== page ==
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Elite attitudes and the future of global governance

The idea of global governance and trust in international institutions are apparently getting into deep water. But is there a legitimacy crisis? Not according to international élites, as Jan Aart Scholte (Leiden University), Soetkin Verhaegen (Maastricht University) and Jonas Tallberg (Stockholm University) discovered. They found considerable support for, and a certain degree of confidence in, international institutions among élites worldwide. During 2017–2019 they studied six elite sectors (business, civil society, government bureaucracy, media, political parties, research) in six countries (Brazil, Germany, the Philippines, Russia, South Africa, the United States) and a global group. Their findings show that contemporary leaders in politics and society are generally in favour of global-scale governance. Furthermore, these leaders hold medium-level confidence towards fourteen current global governance institutions. Scholte, Verhaegen and Tallberg also found that leaders generally agree on the importance of democracy in the procedures of these bodies and effectiveness in their performance. They recommend that international institutions should become more transparent in their operations and more impactful problem-solvers in their outcomes.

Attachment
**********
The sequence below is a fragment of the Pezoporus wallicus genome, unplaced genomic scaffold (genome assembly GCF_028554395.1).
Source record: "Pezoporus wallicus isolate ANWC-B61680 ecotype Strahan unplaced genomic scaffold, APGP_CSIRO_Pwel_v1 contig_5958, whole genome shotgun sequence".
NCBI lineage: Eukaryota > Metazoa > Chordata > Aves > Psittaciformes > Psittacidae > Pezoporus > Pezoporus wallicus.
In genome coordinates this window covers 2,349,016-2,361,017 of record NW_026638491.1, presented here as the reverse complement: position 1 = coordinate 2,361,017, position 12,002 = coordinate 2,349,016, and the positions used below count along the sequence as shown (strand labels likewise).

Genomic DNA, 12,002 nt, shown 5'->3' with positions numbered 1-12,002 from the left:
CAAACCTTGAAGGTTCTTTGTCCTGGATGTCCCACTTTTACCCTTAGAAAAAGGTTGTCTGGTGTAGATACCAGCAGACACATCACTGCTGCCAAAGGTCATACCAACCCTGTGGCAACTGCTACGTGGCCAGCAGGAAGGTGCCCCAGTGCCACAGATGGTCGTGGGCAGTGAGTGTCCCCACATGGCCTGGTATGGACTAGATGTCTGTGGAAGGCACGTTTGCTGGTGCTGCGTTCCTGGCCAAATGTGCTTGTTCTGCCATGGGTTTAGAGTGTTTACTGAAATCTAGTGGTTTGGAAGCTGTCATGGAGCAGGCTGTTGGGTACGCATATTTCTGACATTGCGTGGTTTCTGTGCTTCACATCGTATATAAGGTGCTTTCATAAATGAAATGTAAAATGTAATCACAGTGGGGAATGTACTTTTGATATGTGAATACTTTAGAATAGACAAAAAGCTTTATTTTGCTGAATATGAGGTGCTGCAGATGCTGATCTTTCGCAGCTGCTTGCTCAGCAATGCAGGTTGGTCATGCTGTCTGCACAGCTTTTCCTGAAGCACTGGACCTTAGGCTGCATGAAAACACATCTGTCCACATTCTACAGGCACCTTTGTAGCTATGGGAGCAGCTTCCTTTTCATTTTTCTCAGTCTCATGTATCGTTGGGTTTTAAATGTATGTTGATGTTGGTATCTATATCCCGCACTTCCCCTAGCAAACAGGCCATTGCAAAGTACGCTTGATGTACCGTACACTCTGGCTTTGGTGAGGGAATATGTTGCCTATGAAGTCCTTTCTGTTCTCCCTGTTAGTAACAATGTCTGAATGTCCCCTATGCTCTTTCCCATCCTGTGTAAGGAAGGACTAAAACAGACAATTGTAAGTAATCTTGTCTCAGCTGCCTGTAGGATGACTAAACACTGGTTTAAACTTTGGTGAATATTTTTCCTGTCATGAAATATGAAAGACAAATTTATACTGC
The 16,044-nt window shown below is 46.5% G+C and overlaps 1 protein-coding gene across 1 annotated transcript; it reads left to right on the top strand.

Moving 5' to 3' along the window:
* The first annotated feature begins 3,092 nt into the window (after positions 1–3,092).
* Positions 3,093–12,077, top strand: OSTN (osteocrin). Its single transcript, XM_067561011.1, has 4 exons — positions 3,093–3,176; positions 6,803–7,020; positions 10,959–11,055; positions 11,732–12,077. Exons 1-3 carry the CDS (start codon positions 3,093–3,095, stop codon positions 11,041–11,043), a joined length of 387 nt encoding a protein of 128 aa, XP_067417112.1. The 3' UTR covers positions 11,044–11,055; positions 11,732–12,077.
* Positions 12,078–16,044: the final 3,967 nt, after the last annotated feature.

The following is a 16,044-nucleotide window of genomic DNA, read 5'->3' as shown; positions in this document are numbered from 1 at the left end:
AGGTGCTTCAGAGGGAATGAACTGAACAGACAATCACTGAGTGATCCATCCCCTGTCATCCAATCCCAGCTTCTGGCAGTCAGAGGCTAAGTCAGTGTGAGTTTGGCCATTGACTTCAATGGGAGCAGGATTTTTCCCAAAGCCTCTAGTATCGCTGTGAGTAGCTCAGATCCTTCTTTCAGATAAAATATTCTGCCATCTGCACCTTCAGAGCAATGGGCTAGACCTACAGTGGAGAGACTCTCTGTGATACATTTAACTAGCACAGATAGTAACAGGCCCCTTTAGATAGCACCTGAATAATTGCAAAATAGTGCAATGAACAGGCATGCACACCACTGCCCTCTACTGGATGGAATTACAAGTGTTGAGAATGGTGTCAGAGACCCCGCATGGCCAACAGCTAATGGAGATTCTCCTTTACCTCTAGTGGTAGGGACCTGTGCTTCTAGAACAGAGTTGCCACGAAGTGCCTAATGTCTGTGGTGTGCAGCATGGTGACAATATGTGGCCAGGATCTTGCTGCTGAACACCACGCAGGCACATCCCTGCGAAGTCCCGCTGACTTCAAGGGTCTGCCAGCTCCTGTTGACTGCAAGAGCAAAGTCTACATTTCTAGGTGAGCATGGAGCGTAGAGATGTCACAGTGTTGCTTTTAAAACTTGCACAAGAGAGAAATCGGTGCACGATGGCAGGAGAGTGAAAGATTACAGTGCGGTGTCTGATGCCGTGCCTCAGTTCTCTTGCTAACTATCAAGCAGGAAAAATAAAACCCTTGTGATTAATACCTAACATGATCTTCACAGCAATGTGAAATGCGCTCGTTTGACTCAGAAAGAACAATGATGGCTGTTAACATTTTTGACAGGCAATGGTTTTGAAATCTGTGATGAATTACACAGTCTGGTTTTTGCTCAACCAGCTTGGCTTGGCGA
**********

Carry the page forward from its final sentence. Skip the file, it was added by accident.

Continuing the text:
Jan Aart Scholte, Soetkin Verhaegen & Jonas Tallberg
27 May 2021
› International Affairs
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